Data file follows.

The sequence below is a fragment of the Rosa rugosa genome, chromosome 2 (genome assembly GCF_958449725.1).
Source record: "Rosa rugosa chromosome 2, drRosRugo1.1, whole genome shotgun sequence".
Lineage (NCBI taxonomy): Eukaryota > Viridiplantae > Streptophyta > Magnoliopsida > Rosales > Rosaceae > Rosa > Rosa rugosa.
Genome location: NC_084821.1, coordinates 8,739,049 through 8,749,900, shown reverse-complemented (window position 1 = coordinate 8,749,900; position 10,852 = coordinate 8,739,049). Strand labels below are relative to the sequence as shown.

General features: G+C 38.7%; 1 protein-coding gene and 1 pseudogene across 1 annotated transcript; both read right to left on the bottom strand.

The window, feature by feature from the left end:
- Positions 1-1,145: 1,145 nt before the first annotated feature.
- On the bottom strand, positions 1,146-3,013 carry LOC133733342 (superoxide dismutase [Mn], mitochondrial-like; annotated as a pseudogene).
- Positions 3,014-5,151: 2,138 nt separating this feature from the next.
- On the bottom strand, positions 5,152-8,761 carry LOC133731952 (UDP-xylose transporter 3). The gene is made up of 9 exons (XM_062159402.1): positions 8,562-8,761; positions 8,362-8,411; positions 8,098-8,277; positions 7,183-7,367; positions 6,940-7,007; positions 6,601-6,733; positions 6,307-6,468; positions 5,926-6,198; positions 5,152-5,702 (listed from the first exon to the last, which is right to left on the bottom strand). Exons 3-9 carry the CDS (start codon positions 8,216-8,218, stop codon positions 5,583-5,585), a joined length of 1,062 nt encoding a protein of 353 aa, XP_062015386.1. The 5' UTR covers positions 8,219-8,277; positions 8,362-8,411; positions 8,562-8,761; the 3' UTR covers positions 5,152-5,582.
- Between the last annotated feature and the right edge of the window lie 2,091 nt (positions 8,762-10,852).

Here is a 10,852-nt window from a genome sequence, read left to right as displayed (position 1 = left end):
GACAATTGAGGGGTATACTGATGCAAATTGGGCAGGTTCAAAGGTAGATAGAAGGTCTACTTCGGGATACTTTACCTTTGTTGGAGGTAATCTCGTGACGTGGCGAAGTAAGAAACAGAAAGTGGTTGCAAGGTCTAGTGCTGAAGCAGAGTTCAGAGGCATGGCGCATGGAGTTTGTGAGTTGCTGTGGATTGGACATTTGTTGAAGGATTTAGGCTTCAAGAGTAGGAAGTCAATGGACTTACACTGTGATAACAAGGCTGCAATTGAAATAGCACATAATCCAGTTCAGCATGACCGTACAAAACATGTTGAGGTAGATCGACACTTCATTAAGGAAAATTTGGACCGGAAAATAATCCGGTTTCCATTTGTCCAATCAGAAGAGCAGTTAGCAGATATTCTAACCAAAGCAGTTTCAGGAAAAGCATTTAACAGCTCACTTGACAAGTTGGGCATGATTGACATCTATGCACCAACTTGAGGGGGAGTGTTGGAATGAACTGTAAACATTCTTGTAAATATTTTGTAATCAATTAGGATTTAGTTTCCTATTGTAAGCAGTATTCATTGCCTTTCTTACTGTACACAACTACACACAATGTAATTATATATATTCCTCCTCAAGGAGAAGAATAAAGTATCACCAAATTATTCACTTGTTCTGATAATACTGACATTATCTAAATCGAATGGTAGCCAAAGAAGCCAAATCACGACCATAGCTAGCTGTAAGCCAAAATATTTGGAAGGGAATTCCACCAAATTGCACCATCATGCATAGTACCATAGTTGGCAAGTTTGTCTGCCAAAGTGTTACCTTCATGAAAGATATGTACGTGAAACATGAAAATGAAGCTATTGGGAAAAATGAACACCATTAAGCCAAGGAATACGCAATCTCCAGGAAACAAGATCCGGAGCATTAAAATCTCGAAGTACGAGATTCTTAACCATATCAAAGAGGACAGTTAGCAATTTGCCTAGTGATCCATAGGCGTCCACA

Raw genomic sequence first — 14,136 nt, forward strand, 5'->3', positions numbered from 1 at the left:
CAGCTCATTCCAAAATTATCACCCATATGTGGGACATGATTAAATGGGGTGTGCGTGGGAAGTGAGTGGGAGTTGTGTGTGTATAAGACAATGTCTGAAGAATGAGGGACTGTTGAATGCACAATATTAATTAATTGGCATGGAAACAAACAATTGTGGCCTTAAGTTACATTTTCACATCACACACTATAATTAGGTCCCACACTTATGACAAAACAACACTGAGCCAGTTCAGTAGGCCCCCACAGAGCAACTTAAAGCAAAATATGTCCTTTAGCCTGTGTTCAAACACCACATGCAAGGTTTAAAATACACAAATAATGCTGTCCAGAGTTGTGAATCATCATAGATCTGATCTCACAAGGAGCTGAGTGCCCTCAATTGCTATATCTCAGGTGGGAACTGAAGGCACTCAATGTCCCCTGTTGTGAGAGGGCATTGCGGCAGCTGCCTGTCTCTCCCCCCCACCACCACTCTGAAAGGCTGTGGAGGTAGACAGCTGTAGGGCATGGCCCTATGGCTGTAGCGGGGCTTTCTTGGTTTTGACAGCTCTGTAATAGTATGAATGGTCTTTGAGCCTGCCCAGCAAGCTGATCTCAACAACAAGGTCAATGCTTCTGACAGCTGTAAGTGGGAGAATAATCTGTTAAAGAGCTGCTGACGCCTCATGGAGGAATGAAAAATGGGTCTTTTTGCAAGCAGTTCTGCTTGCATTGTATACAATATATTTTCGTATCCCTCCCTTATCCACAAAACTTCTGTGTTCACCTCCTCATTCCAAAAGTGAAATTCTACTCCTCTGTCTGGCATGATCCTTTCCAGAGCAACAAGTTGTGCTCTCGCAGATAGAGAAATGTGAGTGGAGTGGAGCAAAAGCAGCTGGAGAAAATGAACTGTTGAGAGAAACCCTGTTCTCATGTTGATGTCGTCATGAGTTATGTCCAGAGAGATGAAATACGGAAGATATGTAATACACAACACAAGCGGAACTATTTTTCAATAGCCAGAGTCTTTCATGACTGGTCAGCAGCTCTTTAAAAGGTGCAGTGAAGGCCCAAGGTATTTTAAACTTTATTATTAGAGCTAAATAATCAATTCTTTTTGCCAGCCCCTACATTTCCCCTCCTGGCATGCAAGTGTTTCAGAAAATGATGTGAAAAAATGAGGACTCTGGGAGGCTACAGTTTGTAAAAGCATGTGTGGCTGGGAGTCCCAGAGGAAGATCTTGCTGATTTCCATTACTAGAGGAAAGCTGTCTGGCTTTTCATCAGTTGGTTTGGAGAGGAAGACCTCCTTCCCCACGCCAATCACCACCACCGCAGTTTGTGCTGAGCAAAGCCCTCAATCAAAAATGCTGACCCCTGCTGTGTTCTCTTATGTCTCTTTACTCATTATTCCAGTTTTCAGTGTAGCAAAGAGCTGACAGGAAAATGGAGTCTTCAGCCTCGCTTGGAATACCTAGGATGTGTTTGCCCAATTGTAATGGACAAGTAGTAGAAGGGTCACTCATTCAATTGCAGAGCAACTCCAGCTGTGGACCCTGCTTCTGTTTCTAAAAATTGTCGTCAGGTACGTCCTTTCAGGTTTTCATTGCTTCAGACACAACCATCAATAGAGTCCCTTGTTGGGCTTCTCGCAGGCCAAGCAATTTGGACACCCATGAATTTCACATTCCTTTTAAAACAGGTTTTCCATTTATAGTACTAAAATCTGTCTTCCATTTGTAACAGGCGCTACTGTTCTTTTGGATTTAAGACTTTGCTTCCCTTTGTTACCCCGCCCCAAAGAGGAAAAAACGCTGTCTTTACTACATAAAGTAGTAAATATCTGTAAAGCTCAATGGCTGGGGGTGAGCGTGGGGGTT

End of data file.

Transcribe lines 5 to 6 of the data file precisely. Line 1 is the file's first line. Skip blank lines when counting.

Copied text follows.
General features: G+C 38.7%; 1 protein-coding gene and 1 pseudogene across 1 annotated transcript; both read right to left on the bottom strand.

The window, feature by feature from the left end: